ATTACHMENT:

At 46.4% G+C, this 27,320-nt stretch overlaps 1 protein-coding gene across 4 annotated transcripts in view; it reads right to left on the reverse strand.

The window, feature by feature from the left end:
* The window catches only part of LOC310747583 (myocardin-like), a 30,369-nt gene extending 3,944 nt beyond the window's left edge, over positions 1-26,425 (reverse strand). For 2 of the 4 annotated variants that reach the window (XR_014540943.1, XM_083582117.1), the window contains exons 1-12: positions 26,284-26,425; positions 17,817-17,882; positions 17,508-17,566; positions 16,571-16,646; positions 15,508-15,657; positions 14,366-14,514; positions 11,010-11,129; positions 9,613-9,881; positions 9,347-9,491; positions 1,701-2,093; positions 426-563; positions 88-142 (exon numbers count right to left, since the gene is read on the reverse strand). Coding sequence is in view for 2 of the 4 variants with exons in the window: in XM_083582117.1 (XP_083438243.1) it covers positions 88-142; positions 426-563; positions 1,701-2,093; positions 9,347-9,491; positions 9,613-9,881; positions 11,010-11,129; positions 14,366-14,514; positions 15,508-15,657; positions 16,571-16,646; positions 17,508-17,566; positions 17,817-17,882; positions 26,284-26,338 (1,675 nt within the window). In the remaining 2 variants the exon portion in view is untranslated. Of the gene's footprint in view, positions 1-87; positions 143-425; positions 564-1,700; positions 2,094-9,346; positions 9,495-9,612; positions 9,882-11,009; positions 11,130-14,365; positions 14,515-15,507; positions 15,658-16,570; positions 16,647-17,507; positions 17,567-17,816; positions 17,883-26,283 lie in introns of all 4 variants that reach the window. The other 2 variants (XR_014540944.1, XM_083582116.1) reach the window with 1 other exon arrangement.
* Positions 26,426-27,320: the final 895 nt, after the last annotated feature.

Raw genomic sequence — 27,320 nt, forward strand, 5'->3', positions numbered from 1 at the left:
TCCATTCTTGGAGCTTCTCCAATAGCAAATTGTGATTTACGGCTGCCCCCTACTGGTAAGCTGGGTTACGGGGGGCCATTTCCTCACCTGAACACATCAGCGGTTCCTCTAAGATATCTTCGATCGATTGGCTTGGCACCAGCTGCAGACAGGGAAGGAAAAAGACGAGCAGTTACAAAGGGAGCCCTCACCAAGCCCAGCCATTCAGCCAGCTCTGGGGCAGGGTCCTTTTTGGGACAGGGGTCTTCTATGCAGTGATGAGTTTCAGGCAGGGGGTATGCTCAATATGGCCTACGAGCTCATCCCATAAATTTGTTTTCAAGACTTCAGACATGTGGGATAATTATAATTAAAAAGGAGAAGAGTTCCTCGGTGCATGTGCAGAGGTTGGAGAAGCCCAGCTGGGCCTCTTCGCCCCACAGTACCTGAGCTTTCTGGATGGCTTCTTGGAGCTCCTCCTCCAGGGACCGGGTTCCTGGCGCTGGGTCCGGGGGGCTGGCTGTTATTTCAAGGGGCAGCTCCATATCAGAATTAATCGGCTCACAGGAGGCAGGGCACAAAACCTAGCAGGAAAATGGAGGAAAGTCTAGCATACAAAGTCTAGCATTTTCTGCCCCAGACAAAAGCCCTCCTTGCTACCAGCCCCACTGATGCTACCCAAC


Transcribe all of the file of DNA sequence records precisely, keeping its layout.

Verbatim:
At 46.4% G+C, this 27,320-nt stretch overlaps 1 protein-coding gene across 4 annotated transcripts in view; it reads right to left on the reverse strand.

The window, feature by feature from the left end:
* The window catches only part of LOC310747583 (myocardin-like), a 30,369-nt gene extending 3,944 nt beyond the window's left edge, over positions 1-26,425 (reverse strand). For 2 of the 4 annotated variants that reach the window (XR_014540943.1, XM_083582117.1), the window contains exons 1-12: positions 26,284-26,425; positions 17,817-17,882; positions 17,508-17,566; positions 16,571-16,646; positions 15,508-15,657; positions 14,366-14,514; positions 11,010-11,129; positions 9,613-9,881; positions 9,347-9,491; positions 1,701-2,093; positions 426-563; positions 88-142 (exon numbers count right to left, since the gene is read on the reverse strand). Coding sequence is in view for 2 of the 4 variants with exons in the window: in XM_083582117.1 (XP_083438243.1) it covers positions 88-142; positions 426-563; positions 1,701-2,093; positions 9,347-9,491; positions 9,613-9,881; positions 11,010-11,129; positions 14,366-14,514; positions 15,508-15,657; positions 16,571-16,646; positions 17,508-17,566; positions 17,817-17,882; positions 26,284-26,338 (1,675 nt within the window). In the remaining 2 variants the exon portion in view is untranslated. Of the gene's footprint in view, positions 1-87; positions 143-425; positions 564-1,700; positions 2,094-9,346; positions 9,495-9,612; positions 9,882-11,009; positions 11,130-14,365; positions 14,515-15,507; positions 15,658-16,570; positions 16,647-17,507; positions 17,567-17,816; positions 17,883-26,283 lie in introns of all 4 variants that reach the window. The other 2 variants (XR_014540944.1, XM_083582116.1) reach the window with 1 other exon arrangement.
* Positions 26,426-27,320: the final 895 nt, after the last annotated feature.

Raw genomic sequence — 27,320 nt, forward strand, 5'->3', positions numbered from 1 at the left:
TCCATTCTTGGAGCTTCTCCAATAGCAAATTGTGATTTACGGCTGCCCCCTACTGGTAAGCTGGGTTACGGGGGGCCATTTCCTCACCTGAACACATCAGCGGTTCCTCTAAGATATCTTCGATCGATTGGCTTGGCACCAGCTGCAGACAGGGAAGGAAAAAGACGAGCAGTTACAAAGGGAGCCCTCACCAAGCCCAGCCATTCAGCCAGCTCTGGGGCAGGGTCCTTTTTGGGACAGGGGTCTTCTATGCAGTGATGAGTTTCAGGCAGGGGGTATGCTCAATATGGCCTACGAGCTCATCCCATAAATTTGTTTTCAAGACTTCAGACATGTGGGATAATTATAATTAAAAAGGAGAAGAGTTCCTCGGTGCATGTGCAGAGGTTGGAGAAGCCCAGCTGGGCCTCTTCGCCCCACAGTACCTGAGCTTTCTGGATGGCTTCTTGGAGCTCCTCCTCCAGGGACCGGGTTCCTGGCGCTGGGTCCGGGGGGCTGGCTGTTATTTCAAGGGGCAGCTCCATATCAGAATTAATCGGCTCACAGGAGGCAGGGCACAAAACCTAGCAGGAAAATGGAGGAAAGTCTAGCATACAAAGTCTAGCATTTTCTGCCCCAGACAAAAGCCCTCCTTGCTACCAGCCCCACTGATGCTACCCAAC